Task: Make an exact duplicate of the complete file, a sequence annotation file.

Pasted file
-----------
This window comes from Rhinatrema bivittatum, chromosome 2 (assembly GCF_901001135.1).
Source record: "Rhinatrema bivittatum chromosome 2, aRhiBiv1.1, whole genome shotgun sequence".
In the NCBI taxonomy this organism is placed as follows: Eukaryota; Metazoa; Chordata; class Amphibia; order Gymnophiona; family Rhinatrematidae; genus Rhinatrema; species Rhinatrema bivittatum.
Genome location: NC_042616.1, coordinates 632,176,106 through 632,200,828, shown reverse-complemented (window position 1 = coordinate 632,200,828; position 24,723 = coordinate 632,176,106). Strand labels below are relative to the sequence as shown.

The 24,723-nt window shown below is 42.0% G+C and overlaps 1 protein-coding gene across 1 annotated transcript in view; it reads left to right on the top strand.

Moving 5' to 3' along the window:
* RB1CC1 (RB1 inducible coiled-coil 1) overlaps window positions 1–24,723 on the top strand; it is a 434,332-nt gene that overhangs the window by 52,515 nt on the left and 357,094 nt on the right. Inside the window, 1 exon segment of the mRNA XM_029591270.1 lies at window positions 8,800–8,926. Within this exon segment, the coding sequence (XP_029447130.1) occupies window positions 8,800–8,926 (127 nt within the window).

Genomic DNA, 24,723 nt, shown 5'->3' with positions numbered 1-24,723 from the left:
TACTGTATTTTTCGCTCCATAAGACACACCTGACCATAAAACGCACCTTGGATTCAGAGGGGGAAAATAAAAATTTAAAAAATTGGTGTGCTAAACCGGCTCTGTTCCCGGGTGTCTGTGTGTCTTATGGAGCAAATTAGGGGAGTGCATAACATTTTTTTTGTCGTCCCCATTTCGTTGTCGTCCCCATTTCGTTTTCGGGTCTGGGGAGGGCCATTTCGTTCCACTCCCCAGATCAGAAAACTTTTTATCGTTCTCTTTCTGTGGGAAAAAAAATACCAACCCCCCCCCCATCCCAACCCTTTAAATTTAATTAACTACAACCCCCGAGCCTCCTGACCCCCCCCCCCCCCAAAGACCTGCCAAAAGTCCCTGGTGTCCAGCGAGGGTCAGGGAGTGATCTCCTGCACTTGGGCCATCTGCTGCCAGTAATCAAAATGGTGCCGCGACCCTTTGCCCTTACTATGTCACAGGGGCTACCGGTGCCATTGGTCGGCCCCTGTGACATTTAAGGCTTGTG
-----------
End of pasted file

This window comes from Rhinatrema bivittatum, chromosome 2 (assembly GCF_901001135.1).
Source record: "Rhinatrema bivittatum chromosome 2, aRhiBiv1.1, whole genome shotgun sequence".
In the NCBI taxonomy this organism is placed as follows: Eukaryota; Metazoa; Chordata; class Amphibia; order Gymnophiona; family Rhinatrematidae; genus Rhinatrema; species Rhinatrema bivittatum.
Genome location: NC_042616.1, coordinates 632,176,106 through 632,200,828, shown reverse-complemented (window position 1 = coordinate 632,200,828; position 24,723 = coordinate 632,176,106). Strand labels below are relative to the sequence as shown.

The 24,723-nt window shown below is 42.0% G+C and overlaps 1 protein-coding gene across 1 annotated transcript in view; it reads left to right on the top strand.

Moving 5' to 3' along the window:
* RB1CC1 (RB1 inducible coiled-coil 1) overlaps window positions 1–24,723 on the top strand; it is a 434,332-nt gene that overhangs the window by 52,515 nt on the left and 357,094 nt on the right. Inside the window, 1 exon segment of the mRNA XM_029591270.1 lies at window positions 8,800–8,926. Within this exon segment, the coding sequence (XP_029447130.1) occupies window positions 8,800–8,926 (127 nt within the window).

Genomic DNA, 24,723 nt, shown 5'->3' with positions numbered 1-24,723 from the left:
TACTGTATTTTTCGCTCCATAAGACACACCTGACCATAAAACGCACCTTGGATTCAGAGGGGGAAAATAAAAATTTAAAAAATTGGTGTGCTAAACCGGCTCTGTTCCCGGGTGTCTGTGTGTCTTATGGAGCAAATTAGGGGAGTGCATAACATTTTTTTTGTCGTCCCCATTTCGTTGTCGTCCCCATTTCGTTTTCGGGTCTGGGGAGGGCCATTTCGTTCCACTCCCCAGATCAGAAAACTTTTTATCGTTCTCTTTCTGTGGGAAAAAAAATACCAACCCCCCCCCCATCCCAACCCTTTAAATTTAATTAACTACAACCCCCGAGCCTCCTGACCCCCCCCCCCCCCAAAGACCTGCCAAAAGTCCCTGGTGTCCAGCGAGGGTCAGGGAGTGATCTCCTGCACTTGGGCCATCTGCTGCCAGTAATCAAAATGGTGCCGCGACCCTTTGCCCTTACTATGTCACAGGGGCTACCGGTGCCATTGGTCGGCCCCTGTGACATTTAAGGCTTGTG